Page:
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Smoking Guns and Rat-a-Tat Language

Theater Review * In 'The Beard of Avon,' Amy Freed toys with the mystery of Shakespeare's identity.


In the nicest way, Amy Freed's sparkling new comedy "The Beard of Avon" is the "JFK" of its chosen milieu: Elizabethan England in the time of William Shakespeare.

Freed answers her central question--"Who wrote Shakespeare's plays?"--by opening an overstuffed rucksack of conspiracy theories. In particular, she toys with the one favored by the Oxfordians in this ongoing authorship debate: That only Edward de Vere, the 17th earl of Oxford, had the schooling, the travel and the insights to claim the Shakespearean canon for his own. But what if a case of simple deception, a country bumpkin bearding for a man of the court, became more complicated?

Another, non-Oliver Stone movie comes to mind here: "Shakespeare in Love," co-authored by Tom Stoppard. Similar themes, to be sure, with similarly antic approaches. Both trade in a mixture of theater jokes, court intrigue and the occasional modern-day slang.

Yet in the end, Freed's silly streak is wholly American. "The Beard of Avon," now receiving its world premiere at the commissioning South Coast Repertory, starts chasing its own tail midway through Act 2, in search of a satisfying conclusion. En route, however, much of it is wonderfully clever, in cleverly layered ways.

When first we meet one "Will Shakspere" (Douglas Weston), he is a simple Stratford farmer, disinclined toward his duties and his wife, Anne Hathaway (Rene Augesen). He burns for adventure, for poetry and drama. "I have great . . . thought-like 'things' within my head," he says.

A traveling theatrical troupe raises the battling couple's spirits and alters Will's destiny. He leaves his old life behind, goes to London and becomes an unpaid "spear-shaker." Shakspere becomes Shakespeare.

Meanwhile, the melancholy Edward de Vere (Mark Harelik, in a delicious turn) has a trunkful of plays he dare not circulate, lest he lose favor in the court of Queen Elizabeth (Nike Doukas). Fate brings De Vere and Shakespeare together. Will agrees to become De Vere's front-man. The deception gradually becomes a collaboration. The Stratford hick has some talent after all.

Like so many of Shakespeare's heroines, Anne disguises herself in male drag. Once in London, she re-disguises herself as a common slut and becomes the mistress of wayward Will, who does not realize with whom he's dallying.

The dissolute rake De Vere, it turns out, isn't the only courtier with a yen for the stage. The queen herself has a little something called "The Taming of a Shrew" she wants performed, only the ending needs work. . . .

As does the ending of "The Beard of Avon." Rhythmically, the play stumbles after the "Shrew" performance. And if we're to be touched by the coda, a tavern sequence (shades of "Henry IV") featuring Shakespeare's colleague and de facto competitor Ben Jonson (Don Took), the play's mixture of silliness and sadness needs another shake or two.


Freed, whose earlier play "Freedomland" had a similar, off-kilter buoyancy to it, isn't afraid of the cheap anachronism ("Oh, wow"). The good ones are worth the effort, as when Anne waxes enthusiastic after seeing the strolling players: "I was moved to tears as well as laughter. One word--wonderful. It did divert, methought. One should run, never walk to see it whilst one still haveth the chance."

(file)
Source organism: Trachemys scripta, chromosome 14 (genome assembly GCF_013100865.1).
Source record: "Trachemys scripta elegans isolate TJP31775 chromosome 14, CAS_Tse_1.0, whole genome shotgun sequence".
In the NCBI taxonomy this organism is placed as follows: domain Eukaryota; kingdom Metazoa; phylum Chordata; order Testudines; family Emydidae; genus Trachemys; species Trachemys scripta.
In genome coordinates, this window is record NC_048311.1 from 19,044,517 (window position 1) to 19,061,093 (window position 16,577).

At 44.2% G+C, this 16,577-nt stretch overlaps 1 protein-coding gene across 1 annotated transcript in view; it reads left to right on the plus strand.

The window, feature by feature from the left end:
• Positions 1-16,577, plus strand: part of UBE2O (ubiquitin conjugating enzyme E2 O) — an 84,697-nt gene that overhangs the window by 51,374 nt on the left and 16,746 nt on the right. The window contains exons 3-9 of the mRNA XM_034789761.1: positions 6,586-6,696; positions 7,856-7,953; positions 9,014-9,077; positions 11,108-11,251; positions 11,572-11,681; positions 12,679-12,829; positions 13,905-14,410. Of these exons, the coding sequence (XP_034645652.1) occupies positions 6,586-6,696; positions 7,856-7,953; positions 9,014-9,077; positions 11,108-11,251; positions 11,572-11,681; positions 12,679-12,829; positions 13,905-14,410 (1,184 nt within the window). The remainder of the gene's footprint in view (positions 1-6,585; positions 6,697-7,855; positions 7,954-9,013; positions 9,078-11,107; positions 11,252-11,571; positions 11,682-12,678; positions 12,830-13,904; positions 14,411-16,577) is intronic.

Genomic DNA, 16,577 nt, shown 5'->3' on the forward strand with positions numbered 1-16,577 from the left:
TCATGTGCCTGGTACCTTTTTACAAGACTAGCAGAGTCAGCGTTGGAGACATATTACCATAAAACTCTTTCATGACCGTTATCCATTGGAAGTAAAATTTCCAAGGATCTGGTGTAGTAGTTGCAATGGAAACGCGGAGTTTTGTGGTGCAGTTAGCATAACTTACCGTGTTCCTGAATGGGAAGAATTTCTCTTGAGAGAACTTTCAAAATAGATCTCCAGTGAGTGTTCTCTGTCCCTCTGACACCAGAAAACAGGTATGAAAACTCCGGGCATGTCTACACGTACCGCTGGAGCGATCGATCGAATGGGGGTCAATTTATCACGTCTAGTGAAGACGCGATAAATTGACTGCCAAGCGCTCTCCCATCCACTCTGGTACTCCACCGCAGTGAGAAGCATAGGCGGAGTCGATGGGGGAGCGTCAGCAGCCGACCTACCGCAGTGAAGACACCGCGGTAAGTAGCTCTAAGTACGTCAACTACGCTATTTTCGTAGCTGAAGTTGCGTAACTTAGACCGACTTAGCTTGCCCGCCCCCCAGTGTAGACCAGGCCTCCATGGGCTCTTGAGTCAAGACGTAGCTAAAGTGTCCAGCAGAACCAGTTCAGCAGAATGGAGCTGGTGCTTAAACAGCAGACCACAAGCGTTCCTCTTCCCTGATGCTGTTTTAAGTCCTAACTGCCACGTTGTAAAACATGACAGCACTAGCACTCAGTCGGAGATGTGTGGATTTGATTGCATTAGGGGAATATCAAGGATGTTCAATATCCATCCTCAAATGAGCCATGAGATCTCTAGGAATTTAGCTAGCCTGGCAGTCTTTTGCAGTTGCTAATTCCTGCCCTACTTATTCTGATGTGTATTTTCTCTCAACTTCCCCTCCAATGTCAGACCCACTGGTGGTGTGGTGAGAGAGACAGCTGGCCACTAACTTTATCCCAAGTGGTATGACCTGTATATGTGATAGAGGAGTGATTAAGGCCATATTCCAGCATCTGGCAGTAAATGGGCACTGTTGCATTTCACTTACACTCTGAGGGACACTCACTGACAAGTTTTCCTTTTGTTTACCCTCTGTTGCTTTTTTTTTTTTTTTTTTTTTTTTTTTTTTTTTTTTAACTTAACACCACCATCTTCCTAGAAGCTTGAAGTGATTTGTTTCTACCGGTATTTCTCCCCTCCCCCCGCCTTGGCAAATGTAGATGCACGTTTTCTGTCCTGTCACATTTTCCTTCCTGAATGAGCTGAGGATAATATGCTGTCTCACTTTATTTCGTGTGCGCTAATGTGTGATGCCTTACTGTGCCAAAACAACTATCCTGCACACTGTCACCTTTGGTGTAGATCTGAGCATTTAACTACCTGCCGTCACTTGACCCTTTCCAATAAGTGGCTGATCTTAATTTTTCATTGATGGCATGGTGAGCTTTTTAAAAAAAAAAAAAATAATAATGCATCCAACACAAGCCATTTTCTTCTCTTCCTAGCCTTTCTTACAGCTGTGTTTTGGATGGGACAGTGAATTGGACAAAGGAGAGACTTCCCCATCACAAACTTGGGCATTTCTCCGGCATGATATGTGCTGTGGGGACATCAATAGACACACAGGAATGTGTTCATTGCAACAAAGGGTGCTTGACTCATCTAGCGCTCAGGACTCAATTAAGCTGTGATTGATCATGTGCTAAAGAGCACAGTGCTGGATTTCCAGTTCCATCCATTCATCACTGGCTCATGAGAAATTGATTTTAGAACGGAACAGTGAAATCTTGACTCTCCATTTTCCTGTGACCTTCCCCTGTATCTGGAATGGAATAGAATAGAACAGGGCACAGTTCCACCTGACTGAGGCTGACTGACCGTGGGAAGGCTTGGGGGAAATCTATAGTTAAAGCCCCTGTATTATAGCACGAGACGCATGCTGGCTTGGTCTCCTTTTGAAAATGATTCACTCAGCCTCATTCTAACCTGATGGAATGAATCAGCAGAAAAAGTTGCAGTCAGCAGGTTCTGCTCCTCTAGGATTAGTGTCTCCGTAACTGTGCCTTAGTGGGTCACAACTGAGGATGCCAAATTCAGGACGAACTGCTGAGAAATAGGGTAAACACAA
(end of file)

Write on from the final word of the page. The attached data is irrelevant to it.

Freed garners many laughs by placing modern-day rehearsal concerns into the mouths of her Elizabethan characters, including Queen Elizabeth. "How now! Assaulteth me with dramaturgy?" she says, upon hearing advice from Shakespeare.

Director David Emmes' production doesn't shtick things up, which is wise, although by playing things so earnestly, some of the wit is muffled. This goes for Weston's Shakespeare as well. Harelik is wonderful as De Vere. Doukas reeks of divine righteousness as Queen E., and Robert Curtis Brown shines as a variety of polished weasels.

Freed can't quite bring off the darkening of the palette near the end, with the demise of De Vere and Will's return to Stratford. Even if she manages a proper 10-minute trim, her artfully crazy way with the language won't be for all tastes. Me, I'm a fan. The play already has major follow-up productions lined up in San Francisco, Seattle and Chicago.

It's heartening to see it here first.

* "The Beard of Avon," South Coast Repertory, 655 Town Center Drive, Costa Mesa. Tuesdays through Fridays, 8 p.m.; Saturdays, 2:30 and 8 p.m.; Sundays, 2:30 and 7:30 p.m. Ends July 1. $28-$49. (714) 708-5555. Running time: 2 hours, 40 minutes.

Douglas Weston: William Shakespeare

Richard Doyle: Old Colin, Richard Burbage, Sir Francis Walsingham

Rene Augesen: Anne Hathaway

Lynsey McLeod: Geoff Dunderbread, Lady Lettice

Mark Coyan: Michael Drayton

Jessica Stevenson: Ensemble

Robert Curtis Brown: Henry Condell, Walter Fitch, Sir Francis Bacon

Don Took: John Heminge, Lord Burghley, Ben Jonson

Mark Harelik: Edward de Vere, 17th earl of Oxford

Todd Lowe: Henry Wriothesley, earl of Derby

Nike Doukas: Elizabeth, Queen of England

Written by Amy Freed. Directed by David Emmes. Scenic design by Christopher Acebo. Costumes by Walker Hicklin. Lighting by Chris Parry. Sound by B.C. Keller. Choreographer Art Manke. Production manager Tom Aberger.

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